This series of four animations shows how some of the key indicators of climate change (average global temperature, sea level, sea ice extent, carbon emissions) have changed in Earth's recent history.

This interactive lets students determine the extent of average temperature change both in their community and anywhere else in the world, relative to average temperatures for the three decades between 1951 and 1980.

This applet is an ocean acidification grapher that allows user to plot changes in atmospheric C02 against ocean pH, from 1988 to 2009, in the central North Pacific.

This animated visualization represents a time history of atmospheric carbon dioxide in parts per million (ppm) from 1979 to 2011, and then back in time to 800,000 years before the present.

This is a video overview of the history of climate science, with the goal of debunking the idea that in the 1970s, climate scientists were predicting global cooling.

This video from ClimateCentral looks at the way climate conditions can affect vegetation in the West, and what influence this has on wildfires. Drought and rainfall can have very different wildfire outcomes, depending on vegetation type, extent, and location.

These slide sets (one for the Eastern US and one for the Western US) describe how citizen observations can document the impact of climate change on plants and animals. They introduce the topic of phenology and data collection, the impact of climate change on phenology, and how individuals can become citizen scientists.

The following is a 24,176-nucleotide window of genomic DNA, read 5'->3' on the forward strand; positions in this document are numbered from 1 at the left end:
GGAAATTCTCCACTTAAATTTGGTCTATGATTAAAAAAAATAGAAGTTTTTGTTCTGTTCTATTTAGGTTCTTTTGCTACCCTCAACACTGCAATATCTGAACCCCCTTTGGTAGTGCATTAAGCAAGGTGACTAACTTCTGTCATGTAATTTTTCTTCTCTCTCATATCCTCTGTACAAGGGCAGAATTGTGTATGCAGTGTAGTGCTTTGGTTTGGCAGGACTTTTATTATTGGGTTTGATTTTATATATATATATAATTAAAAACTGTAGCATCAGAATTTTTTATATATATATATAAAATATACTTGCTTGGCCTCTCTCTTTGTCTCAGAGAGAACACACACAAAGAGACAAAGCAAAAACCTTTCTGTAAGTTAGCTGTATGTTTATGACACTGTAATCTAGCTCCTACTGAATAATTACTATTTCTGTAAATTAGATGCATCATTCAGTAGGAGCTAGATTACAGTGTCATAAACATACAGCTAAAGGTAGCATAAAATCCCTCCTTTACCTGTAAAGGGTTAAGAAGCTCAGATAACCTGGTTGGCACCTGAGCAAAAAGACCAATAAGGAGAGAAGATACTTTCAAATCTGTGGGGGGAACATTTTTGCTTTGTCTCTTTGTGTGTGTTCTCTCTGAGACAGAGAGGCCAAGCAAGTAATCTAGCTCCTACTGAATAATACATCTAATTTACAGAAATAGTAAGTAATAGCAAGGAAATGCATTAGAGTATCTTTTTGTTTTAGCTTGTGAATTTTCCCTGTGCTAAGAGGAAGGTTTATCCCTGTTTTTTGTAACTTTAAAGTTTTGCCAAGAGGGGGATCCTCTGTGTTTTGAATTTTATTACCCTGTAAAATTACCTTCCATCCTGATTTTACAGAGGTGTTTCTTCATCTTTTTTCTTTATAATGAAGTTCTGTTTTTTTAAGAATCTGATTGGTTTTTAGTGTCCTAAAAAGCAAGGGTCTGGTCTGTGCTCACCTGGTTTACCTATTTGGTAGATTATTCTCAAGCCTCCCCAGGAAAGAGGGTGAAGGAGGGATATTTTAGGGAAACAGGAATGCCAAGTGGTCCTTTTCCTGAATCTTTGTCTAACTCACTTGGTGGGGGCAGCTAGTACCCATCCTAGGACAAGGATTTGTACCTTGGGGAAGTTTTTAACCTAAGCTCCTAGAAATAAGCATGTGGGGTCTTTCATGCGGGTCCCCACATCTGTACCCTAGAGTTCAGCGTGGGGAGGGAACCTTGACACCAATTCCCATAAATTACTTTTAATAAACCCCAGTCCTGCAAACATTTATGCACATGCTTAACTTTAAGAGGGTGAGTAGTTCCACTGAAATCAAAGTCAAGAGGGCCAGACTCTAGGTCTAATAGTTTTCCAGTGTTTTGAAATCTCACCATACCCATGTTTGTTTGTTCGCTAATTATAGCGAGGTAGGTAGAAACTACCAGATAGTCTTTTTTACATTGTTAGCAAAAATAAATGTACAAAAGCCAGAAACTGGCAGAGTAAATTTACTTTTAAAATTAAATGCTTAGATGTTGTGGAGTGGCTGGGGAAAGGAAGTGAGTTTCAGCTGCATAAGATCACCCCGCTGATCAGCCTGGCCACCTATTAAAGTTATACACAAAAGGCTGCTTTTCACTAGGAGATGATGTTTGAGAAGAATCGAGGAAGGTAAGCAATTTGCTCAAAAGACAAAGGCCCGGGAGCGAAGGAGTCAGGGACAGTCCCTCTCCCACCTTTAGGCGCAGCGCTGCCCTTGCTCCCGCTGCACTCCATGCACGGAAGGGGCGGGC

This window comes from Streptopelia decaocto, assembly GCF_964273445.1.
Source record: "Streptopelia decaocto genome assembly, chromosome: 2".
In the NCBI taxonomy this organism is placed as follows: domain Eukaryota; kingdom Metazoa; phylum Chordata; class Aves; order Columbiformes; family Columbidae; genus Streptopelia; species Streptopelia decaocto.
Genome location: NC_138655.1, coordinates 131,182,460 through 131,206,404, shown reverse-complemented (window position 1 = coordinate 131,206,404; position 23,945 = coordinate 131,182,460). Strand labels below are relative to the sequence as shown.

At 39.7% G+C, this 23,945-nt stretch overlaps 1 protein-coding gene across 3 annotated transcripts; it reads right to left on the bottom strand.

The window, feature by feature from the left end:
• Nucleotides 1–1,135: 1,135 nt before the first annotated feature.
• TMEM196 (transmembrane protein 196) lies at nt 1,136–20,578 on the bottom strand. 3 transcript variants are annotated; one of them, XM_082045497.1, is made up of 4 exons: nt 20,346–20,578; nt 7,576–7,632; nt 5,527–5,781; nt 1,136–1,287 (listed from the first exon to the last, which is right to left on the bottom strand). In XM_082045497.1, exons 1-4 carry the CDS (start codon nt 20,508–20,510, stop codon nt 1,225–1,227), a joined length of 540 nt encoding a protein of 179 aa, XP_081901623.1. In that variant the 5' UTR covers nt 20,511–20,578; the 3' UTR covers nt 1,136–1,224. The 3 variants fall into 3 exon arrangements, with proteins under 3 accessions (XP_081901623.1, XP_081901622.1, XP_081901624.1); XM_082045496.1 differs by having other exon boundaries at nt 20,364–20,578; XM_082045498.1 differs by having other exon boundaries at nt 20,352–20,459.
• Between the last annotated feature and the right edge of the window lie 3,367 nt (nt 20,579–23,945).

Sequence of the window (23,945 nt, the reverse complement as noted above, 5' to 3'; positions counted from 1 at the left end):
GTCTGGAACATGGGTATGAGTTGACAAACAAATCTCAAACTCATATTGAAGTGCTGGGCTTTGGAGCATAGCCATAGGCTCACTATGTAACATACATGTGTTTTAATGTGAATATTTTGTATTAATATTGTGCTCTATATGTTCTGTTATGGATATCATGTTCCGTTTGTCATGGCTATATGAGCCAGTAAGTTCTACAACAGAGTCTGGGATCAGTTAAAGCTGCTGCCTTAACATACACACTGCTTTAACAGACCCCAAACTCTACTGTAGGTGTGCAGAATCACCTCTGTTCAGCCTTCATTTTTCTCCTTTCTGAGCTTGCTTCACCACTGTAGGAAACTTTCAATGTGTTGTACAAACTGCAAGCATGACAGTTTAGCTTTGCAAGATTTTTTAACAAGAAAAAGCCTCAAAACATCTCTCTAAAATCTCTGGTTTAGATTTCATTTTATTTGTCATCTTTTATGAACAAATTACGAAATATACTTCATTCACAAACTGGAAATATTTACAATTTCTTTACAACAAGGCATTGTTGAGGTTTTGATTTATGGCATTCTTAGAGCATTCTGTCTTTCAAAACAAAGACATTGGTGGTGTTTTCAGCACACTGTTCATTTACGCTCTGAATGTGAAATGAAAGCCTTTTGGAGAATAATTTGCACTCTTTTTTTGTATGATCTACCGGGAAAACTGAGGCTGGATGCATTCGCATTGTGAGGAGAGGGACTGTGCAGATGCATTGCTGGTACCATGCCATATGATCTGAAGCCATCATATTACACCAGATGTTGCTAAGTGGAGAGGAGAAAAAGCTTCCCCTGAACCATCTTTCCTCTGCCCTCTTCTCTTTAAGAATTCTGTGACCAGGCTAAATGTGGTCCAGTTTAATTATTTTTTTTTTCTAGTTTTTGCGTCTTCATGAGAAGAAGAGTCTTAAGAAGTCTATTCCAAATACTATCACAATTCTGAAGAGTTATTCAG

These graphs show carbon dioxide measurements at the Mauna Loa Observatory, Hawaii. The graphs display recent measurements as well as historical long term measurements. The related website summarizes in graphs the recent monthly CO2, the full CO2 Record, the annual Mean CO2 Growth Rate, and gives links to detailed CO2 data for this location, which is one of the most important CO2 tracking sites in the world.

C-Learn is a simplified version of the C-ROADS simulator. Its primary purpose is to help users understand the long-term climate effects (CO2 concentrations, global temperature, sea level rise) of various customized actions to reduce fossil fuel CO2 emissions, reduce deforestation, and grow more trees. Students can ask multiple, customized what-if questions and understand why the system reacts as it does.

In this short video segment Native Americans talk about climate change and how it impacts their lives as they experience unexpected changes in environmental conditions. They describe observed changes in seasonality, how these changes affect ecosystems and habitats, their respect for Mother Earth, and the participation of tribal colleges in climate change research projects.

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